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The field of services computing has evolved into a well-recognized discipline in computing, bridging information technology services and conventional business services. Services computing covers the science and technology of packaging and delivering computing functionality, spanning hardware, software, and applications layers as a suite of self-describing and autonomous functional components and tools that are interoperable through a variety of service delivery models. An important goal of services computing is to enable computing technology and information technology to be delivered and managed as services to advance and empower business services with ultimate elasticity and efficacy. We are entering a new era of computing, with services computing as a cornerstone, interweaved by an exciting collection of technological revolutions from multimedia computing, pervasive computing, and social computing to cloud computing and big data computing.
I am honored to have been elected as the new Editor-in-Chief (EIC) of the IEEE Transactions on Services Computing ( TSC) at this exciting time and for the opportunity to serve and shepherd the community’s premier publication venue in its next milestone. Since its inception in 2008, under the leadership of founding EIC Dr. Liang-Jie Zhang, TSC has grown to be a flagship publication for research results in the core technology of services computing, including service-oriented architecture, web services, mashups, cloud computing, software as a service, business consulting methodology and utilities, and business process modeling, transformation, and integration. I am also thankful to Dr. Liang-Jie Zhang and the steering committee of the IEEE Services Congress (co-located multiconferences including ICWS, SCC, and IEEE Cloud), which have nurtured and fueled TSC with cutting-edge research contributions in Services Computing from a diverse set of active researchers as well as practitioners worldwide.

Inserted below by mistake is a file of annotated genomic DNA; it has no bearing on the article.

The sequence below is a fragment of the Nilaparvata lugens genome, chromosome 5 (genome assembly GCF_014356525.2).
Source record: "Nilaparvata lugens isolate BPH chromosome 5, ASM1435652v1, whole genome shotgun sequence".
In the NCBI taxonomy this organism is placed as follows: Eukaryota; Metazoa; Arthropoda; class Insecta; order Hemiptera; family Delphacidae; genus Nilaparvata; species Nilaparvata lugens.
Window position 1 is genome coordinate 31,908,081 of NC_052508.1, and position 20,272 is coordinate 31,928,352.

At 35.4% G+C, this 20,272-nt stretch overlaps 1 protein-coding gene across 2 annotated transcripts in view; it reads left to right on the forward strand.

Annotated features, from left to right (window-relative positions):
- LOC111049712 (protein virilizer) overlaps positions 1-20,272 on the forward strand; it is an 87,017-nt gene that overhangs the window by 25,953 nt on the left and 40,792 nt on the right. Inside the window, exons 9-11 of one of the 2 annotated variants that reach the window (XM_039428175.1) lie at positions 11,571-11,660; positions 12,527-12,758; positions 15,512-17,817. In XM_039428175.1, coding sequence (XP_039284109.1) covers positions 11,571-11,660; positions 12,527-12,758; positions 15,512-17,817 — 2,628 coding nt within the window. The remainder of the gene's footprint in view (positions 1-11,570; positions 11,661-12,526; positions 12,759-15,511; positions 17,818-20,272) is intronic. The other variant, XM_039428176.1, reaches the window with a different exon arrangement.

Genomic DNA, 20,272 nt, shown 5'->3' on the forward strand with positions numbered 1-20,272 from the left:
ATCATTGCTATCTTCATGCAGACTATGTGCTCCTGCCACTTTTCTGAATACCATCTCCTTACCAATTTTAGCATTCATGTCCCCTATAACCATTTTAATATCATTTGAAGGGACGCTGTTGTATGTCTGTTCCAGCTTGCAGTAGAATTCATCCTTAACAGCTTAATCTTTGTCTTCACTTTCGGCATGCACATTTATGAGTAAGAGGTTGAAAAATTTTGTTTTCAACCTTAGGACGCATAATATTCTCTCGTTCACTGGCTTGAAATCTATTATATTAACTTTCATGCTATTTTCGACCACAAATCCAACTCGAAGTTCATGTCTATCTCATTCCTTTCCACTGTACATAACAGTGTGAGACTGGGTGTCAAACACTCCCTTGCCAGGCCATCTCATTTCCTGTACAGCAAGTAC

Moving forward, I would like to continue exploring opportunities of making TSC an exciting and definitive forum for attracting and publishing impactful research contributions that are transformative. For example, as information digitization becoming ubiquitous, the relevance of academic journals is being challenged by highly selective conferences as alternative venues for high quality research. It is worth examining the opportunities for and challenges to making TSC serve not only as an archival journal that will provide a historical perspective of research development but also as a forum for disseminating timely and exciting ongoing research that can stimulate innovation. To achieve such a promise for TSC, several directions are worth pursuing, including seeking ways to reach the broadest possible readership over time, broadening the scope of TSC from core technology and concepts in services computing. TSC will cover all areas of services computing, especially emerging technologies, such as data storage technology, green computing or energy-efficient computing technology, and data analytics as a service to name a few. Furthermore, we will explore ways to shorten both the submission-review-decision cycle and the acceptance-to-publication production cycle.
I would like to conclude by emphasizing the importance of all the contributors to TSC: the editorial board, the reviewers, the authors, the IEEE Computer Society staff, and the production crews. Their active contributions and dedication are critical for TSC to continue its success. Together with my predecessor, Dr. Liang-Jie Zhang, we thank you for your contributions and support, and I look forward to working with you all.